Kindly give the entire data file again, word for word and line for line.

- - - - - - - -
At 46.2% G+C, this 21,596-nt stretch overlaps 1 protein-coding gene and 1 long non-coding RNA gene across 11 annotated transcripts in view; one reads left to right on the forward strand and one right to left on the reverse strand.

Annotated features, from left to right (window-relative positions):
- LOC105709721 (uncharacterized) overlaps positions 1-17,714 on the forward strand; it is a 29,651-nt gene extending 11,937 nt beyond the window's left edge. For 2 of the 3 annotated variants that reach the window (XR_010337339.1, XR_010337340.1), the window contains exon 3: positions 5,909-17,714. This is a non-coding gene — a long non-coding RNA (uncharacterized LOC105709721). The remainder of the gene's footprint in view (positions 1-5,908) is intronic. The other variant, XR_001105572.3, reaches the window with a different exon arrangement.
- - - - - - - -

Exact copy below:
At 46.2% G+C, this 21,596-nt stretch overlaps 1 protein-coding gene and 1 long non-coding RNA gene across 11 annotated transcripts in view; one reads left to right on the forward strand and one right to left on the reverse strand.

Annotated features, from left to right (window-relative positions):
- LOC105709721 (uncharacterized) overlaps positions 1-17,714 on the forward strand; it is a 29,651-nt gene extending 11,937 nt beyond the window's left edge. For 2 of the 3 annotated variants that reach the window (XR_010337339.1, XR_010337340.1), the window contains exon 3: positions 5,909-17,714. This is a non-coding gene — a long non-coding RNA (uncharacterized LOC105709721). The remainder of the gene's footprint in view (positions 1-5,908) is intronic. The other variant, XR_001105572.3, reaches the window with a different exon arrangement.